Mayor draws increased criticism for his actions

Mayor Sal Bonaccorso

CLARK, NJ — Mayor Sal Bonaccorso has been in the news recently, but the coverage has been anything but positive.

Attorney General Matthew J. Platkin and the Division on Civil Rights announced on Thursday, Dec. 21, that Clark Township had been notified a formal investigation had been opened by the DCR into potential violations of the New Jersey Law Against Discrimination by public officials within both Clark Township’s municipal government and the Clark Police Department. The investigation will include, but is not limited to, the matters referred to the DCR by the Office of the Attorney General in its public report released on Monday, Nov. 20, on the findings of its investigation into allegations of misconduct by leaders in Clark Township.

In the aforementioned public report, issued by Platkin, there were allegations that leaders of the Clark Police Department used abhorrent language to degrade crime victims, suspects and prospective employees, raising the alarm of potentially criminal policing and hiring practices. There were also allegations of self-dealing and coverups using public funds to conceal the misconduct of individuals in positions of power, including the mayor, although he has since denied all charges.

In July 2020, when the Union County Prosecutor’s Office and the Office of the Attorney General assumed control of the Clark Police Department through exercise of supersession authority, the leaders of both agencies announced that they would make public the findings of their agencies. To many in the community, the release of this report has been long overdue. One of those searching for justice is Bill Caruso.

“I’m going to be going to the next council meeting on Jan. 18,” said Caruso, a longtime resident and former commercial real estate agent in Clark, in an interview with LocalSource on Friday, Dec. 29. “I talked to two councilmen who agreed. They are Republicans and they don’t want the rest of the people to turn on them. But they are going to be speaking at the next meeting. I made arrangements to run a half-page ad in your newspaper about it.”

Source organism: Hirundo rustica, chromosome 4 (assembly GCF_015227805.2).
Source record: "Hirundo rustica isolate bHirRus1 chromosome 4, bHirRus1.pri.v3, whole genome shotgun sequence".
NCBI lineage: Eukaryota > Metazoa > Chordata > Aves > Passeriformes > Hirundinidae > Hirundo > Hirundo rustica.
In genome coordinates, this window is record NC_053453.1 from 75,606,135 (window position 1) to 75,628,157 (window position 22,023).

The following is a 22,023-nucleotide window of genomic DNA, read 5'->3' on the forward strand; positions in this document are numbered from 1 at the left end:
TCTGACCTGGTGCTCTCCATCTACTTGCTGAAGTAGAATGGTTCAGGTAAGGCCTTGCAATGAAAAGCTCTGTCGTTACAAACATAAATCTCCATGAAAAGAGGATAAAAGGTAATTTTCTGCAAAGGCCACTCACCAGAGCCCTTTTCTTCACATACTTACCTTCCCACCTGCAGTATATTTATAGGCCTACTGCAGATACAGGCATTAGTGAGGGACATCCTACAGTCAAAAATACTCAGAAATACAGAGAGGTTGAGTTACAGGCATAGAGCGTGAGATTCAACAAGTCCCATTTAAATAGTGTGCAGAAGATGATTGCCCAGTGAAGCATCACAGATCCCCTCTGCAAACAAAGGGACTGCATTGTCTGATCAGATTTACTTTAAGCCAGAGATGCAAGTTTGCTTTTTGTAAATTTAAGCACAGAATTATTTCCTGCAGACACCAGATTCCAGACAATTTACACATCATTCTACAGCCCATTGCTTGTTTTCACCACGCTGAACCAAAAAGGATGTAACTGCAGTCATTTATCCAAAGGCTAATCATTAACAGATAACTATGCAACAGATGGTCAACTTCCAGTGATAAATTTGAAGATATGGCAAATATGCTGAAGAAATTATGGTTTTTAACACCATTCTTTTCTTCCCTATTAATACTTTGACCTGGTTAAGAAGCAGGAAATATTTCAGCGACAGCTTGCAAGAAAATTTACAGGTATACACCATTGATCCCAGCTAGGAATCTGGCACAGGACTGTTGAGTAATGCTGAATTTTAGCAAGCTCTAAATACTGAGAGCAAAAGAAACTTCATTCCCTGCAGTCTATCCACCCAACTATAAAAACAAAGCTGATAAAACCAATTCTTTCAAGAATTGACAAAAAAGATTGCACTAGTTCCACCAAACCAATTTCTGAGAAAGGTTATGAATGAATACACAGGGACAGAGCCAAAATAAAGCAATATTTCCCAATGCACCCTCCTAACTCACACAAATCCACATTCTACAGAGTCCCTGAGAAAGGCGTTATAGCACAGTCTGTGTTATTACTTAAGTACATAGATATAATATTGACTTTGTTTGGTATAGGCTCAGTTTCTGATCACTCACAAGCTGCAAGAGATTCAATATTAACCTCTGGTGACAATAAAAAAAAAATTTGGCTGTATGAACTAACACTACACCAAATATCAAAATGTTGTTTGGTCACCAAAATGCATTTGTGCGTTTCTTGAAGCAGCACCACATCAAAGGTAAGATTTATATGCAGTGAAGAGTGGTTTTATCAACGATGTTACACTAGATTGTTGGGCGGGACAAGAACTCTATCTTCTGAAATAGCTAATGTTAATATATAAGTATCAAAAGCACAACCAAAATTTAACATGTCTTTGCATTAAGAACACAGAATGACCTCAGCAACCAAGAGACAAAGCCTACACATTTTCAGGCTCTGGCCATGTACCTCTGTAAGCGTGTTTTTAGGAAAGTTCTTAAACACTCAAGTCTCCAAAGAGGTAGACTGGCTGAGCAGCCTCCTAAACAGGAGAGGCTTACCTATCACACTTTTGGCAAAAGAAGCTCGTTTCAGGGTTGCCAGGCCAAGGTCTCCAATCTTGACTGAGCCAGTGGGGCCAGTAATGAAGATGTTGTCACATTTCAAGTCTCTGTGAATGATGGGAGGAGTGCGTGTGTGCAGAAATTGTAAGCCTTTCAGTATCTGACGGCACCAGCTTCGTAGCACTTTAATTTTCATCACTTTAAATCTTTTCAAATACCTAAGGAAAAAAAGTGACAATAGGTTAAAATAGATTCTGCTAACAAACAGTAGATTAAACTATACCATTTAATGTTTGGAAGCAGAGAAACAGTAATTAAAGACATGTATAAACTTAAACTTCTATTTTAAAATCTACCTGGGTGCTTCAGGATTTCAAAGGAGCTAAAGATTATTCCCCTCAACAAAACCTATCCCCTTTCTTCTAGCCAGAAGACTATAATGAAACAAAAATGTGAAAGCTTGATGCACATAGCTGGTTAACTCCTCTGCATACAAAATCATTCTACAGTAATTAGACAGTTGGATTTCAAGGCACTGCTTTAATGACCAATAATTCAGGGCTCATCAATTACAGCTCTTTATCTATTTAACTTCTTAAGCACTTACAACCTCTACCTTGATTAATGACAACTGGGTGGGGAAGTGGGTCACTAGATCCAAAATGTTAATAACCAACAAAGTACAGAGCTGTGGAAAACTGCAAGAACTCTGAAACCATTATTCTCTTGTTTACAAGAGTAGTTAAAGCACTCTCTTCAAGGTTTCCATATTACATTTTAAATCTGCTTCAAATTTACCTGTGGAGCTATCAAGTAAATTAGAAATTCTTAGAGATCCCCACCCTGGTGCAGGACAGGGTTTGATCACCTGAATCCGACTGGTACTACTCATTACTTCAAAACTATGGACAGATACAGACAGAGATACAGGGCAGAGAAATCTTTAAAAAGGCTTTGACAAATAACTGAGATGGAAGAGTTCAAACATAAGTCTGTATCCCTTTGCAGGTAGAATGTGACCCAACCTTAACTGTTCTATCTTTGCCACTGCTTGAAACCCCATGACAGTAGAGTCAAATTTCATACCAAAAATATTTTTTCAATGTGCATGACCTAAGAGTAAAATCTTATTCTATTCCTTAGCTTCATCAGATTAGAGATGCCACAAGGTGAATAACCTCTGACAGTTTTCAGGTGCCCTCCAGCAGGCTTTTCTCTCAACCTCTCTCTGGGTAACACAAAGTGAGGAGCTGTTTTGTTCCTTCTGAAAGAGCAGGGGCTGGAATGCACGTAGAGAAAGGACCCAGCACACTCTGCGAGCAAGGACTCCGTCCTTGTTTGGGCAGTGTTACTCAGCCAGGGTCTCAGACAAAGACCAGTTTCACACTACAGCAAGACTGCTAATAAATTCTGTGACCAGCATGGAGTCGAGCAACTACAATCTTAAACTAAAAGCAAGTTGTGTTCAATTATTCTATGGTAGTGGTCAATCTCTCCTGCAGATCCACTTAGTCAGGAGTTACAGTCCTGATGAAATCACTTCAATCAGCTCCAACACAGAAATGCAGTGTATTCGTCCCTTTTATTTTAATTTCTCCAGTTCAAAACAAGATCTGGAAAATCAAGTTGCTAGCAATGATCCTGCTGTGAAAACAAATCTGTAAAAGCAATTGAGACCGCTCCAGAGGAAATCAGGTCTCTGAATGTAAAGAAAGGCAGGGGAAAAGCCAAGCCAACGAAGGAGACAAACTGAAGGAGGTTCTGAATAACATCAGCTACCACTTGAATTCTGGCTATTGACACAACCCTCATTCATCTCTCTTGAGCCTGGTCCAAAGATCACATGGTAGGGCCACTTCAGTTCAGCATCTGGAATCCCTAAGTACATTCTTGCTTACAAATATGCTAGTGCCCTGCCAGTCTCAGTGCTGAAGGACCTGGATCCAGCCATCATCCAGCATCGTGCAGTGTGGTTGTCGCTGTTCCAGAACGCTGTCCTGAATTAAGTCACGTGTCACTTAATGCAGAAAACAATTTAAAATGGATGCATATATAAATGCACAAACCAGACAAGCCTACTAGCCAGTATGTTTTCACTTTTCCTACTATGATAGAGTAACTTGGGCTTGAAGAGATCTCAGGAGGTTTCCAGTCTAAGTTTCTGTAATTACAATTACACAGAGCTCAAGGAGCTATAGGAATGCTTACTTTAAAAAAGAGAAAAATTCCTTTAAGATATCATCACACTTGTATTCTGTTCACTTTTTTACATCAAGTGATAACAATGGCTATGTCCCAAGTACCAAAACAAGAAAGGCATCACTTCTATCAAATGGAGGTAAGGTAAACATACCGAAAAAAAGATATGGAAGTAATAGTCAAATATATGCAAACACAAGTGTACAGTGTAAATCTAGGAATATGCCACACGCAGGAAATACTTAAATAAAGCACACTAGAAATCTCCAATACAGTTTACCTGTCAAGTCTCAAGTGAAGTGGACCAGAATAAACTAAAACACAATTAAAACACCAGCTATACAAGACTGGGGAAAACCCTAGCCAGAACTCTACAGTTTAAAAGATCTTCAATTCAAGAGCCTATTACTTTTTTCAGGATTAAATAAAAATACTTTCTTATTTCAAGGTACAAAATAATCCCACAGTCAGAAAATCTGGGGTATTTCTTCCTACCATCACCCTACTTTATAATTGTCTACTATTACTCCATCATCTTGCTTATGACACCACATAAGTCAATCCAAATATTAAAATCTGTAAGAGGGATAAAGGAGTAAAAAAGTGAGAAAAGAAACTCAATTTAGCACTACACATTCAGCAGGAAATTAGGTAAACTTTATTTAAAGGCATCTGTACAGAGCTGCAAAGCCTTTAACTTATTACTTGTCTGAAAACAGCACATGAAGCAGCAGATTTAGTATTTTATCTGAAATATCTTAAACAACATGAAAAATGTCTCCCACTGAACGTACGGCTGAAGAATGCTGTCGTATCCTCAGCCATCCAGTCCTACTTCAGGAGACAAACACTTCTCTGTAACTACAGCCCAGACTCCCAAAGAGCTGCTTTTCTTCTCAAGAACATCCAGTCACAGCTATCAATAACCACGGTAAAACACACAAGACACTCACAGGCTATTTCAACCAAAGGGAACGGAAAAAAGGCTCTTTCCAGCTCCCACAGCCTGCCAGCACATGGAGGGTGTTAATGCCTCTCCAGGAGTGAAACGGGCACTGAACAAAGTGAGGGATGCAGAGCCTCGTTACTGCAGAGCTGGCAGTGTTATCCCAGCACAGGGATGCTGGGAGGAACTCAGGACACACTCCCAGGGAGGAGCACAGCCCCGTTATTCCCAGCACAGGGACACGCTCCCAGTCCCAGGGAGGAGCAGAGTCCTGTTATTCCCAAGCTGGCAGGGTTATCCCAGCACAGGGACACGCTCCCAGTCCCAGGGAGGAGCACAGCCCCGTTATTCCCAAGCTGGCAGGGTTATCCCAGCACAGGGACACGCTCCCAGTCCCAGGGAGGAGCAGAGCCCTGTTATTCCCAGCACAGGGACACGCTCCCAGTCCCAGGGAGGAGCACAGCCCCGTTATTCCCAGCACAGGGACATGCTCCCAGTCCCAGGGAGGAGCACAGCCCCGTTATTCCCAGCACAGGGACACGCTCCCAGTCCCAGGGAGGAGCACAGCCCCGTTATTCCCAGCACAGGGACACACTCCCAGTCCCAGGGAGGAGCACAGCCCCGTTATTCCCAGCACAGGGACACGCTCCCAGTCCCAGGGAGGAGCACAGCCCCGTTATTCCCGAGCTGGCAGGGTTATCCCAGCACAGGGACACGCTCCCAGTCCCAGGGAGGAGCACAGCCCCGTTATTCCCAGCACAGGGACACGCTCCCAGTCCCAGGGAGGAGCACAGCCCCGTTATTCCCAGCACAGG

The topic to which Caruso and the unnamed Republicans are referring is term limits, a popular subject unless you are a longtime politician. Caruso insists it is at the heart of all the problems in Clark.

“Of all the investigations that are going on, the relationships with the mayor and the black people are the worst,” he said. “This is what caused it: That the mayor was here for 24 years and no one challenged him and he ran his business out of the Mayor’s Office.”

Bonaccorso, a Republican who has served for six terms as the mayor of Clark, was cast unfavorably into the limelight when a police lieutenant covertly recorded him using racial slurs to refer to black people. After a $400,000 settlement, the lieutenant agreed to stay on the payroll for two years, without working, in exchange for keeping quiet.

This all came to light when the state Attorney General’s Office’s 43-page report was released on Monday, Nov. 20. Bonaccorso was charged with official misconduct and accused of using his township offices and Clark employees to help run his private landscaping and oil tank removal business. And this is exactly what Caruso is talking about.

“I was a councilman for 10 years, from 1984 to 1994, and I left the office voluntarily,” he said. “I don’t believe people should be turning this into a lifetime career. People in Washington, they’re in it so long, it becomes an income source.

“That’s the only way that we’re going to save the country is if we have term limits. They may be really good when they first get elected, but after a few years, they get bought by special interests.”

As far as his intention of creating term limits in Clark, Caruso acknowledges that there may be legal obstacles to his suggested ordinance, but there are other ways to go about seeing such an idea become law.

“It has to be a question on the ballot, if the people want term limits,” he said. “Having this kind of ordinance allows two terms and that’s it. Just like the president of the United States. If it’s good enough for him, it should be good enough for us. Republicans and Democrats should work together, not destroy democracy.”

Caruso drew on personal history to underline his point.

“I was in the Navy, I fought in Korea, I was willing to die for my country. I think we should have an orderly government.”

As a former councilman, Caruso said he knows how to work across both sides of the aisle and how to get things done to improve the township.

“I’ve worked very hard to try and do some things for Clark. I’m responsible for affordable housing going to Clark,” he said. “I was responsible for getting garden-style homes in Clark, Walnut Hill and Woodcrest. We provided over 200 affordable housing units. I also created a senior citizens bus. I did a lot of nice things for Clark. But this mayor has destroyed the credibility of the town.

“I intend to fight it. Either they pass this ordinance or they put it on the ballot. He’s too stubborn to step down. He’s up to his neck in corruption.”

Courtesy of Clark Township